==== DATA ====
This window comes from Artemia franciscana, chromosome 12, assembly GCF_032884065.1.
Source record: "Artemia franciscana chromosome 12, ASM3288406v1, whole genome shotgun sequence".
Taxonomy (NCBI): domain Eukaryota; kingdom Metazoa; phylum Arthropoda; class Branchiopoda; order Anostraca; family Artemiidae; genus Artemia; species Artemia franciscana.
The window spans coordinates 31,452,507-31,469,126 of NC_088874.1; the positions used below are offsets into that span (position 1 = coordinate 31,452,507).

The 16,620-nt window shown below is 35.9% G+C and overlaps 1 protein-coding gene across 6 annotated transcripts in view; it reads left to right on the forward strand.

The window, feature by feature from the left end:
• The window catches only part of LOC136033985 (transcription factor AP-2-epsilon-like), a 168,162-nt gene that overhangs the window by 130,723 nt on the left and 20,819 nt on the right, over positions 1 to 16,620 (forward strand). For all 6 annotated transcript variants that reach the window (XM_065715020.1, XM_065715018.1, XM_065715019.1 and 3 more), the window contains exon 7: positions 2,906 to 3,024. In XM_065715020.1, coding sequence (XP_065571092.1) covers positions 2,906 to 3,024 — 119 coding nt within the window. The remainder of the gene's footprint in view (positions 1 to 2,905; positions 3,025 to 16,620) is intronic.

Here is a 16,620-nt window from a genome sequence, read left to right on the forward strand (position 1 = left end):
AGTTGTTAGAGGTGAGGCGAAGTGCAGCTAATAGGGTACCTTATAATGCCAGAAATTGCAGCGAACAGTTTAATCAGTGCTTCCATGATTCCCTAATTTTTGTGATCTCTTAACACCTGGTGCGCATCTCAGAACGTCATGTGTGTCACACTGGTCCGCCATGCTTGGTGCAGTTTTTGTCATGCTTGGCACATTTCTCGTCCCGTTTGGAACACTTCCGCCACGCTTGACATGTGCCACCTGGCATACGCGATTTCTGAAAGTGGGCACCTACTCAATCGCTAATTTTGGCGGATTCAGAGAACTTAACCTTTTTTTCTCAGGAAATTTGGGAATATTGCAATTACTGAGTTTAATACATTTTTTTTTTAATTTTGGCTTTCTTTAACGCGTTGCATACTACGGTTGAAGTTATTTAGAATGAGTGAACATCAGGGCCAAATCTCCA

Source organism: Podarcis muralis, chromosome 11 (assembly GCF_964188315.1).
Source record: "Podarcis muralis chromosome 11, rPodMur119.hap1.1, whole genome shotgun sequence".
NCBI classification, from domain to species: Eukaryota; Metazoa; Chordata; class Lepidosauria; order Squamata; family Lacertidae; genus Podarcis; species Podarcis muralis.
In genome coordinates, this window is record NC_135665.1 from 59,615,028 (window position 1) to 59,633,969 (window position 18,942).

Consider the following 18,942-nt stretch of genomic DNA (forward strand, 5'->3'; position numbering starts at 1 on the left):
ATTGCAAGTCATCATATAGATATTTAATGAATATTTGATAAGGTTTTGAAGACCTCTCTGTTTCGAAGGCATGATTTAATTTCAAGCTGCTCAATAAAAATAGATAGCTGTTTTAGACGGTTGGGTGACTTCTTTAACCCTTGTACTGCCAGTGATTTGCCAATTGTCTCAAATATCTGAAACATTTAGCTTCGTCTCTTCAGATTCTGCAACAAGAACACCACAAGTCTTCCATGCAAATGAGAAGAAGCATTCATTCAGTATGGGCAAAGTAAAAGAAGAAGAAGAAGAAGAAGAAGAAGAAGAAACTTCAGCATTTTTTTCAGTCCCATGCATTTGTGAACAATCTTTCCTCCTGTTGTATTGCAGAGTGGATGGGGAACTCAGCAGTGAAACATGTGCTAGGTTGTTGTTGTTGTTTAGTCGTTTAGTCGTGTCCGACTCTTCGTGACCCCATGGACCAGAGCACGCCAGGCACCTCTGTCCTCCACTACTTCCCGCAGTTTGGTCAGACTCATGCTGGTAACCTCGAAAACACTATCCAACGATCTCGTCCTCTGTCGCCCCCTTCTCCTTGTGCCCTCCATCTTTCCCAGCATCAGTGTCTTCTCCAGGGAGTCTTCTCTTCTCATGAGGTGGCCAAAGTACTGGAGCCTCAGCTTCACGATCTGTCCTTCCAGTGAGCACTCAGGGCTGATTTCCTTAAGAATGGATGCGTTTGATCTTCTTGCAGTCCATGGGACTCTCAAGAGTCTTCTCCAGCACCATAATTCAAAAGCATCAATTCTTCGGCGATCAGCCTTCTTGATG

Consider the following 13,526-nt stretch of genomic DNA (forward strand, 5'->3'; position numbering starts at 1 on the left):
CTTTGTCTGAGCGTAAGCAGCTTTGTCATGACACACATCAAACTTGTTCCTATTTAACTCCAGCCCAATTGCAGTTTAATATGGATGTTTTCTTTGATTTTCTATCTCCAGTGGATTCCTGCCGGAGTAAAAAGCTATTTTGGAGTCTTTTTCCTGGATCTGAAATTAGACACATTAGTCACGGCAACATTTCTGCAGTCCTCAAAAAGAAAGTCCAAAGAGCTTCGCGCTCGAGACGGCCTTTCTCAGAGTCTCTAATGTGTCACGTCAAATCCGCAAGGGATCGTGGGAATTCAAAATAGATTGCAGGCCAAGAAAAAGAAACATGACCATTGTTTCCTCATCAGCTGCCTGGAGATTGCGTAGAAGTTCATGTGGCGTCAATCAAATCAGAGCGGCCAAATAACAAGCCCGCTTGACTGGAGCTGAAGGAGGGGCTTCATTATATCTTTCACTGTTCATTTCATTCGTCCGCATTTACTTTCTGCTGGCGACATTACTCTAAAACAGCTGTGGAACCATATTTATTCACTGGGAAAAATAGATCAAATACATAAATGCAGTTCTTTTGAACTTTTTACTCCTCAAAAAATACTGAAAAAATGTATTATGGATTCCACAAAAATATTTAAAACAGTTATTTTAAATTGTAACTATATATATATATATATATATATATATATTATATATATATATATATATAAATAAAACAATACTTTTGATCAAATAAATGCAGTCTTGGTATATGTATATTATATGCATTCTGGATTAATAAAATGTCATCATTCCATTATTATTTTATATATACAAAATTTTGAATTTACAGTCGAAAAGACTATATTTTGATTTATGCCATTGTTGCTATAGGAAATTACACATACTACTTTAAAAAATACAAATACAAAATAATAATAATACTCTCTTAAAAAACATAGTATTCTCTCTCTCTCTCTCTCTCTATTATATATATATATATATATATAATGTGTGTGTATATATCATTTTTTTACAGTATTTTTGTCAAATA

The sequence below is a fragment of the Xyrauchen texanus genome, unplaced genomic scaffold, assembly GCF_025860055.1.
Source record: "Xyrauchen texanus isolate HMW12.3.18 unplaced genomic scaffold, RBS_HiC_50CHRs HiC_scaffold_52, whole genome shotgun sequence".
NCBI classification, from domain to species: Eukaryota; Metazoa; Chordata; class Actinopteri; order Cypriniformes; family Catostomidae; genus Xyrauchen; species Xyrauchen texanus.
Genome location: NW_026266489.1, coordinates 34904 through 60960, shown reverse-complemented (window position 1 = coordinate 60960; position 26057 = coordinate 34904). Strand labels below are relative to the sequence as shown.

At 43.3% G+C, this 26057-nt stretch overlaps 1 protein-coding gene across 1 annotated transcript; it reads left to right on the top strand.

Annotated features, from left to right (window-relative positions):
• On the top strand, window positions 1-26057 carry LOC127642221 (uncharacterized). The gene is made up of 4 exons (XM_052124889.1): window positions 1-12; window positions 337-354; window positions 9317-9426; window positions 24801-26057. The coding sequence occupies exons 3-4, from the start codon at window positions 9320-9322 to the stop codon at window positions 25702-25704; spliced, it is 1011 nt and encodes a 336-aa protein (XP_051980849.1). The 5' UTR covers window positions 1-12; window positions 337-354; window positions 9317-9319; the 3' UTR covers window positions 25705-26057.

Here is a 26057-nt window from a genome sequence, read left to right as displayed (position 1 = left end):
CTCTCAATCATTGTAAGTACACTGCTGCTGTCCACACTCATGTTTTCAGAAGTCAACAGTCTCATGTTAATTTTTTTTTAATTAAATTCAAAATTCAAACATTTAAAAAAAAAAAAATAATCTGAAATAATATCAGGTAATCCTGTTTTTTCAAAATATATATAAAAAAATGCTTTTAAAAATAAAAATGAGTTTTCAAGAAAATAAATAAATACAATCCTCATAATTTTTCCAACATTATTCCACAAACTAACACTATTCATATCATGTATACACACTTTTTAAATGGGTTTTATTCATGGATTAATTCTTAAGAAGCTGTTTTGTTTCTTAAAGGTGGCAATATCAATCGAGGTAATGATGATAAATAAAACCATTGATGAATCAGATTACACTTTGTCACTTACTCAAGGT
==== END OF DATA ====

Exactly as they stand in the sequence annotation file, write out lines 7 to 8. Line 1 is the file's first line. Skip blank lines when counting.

• The window catches only part of LOC136033985 (transcription factor AP-2-epsilon-like), a 168,162-nt gene that overhangs the window by 130,723 nt on the left and 20,819 nt on the right, over positions 1 to 16,620 (forward strand). For all 6 annotated transcript variants that reach the window (XM_065715020.1, XM_065715018.1, XM_065715019.1 and 3 more), the window contains exon 7: positions 2,906 to 3,024. In XM_065715020.1, coding sequence (XP_065571092.1) covers positions 2,906 to 3,024 — 119 coding nt within the window. The remainder of the gene's footprint in view (positions 1 to 2,905; positions 3,025 to 16,620) is intronic.

Here is a 16,620-nt window from a genome sequence, read left to right on the forward strand (position 1 = left end):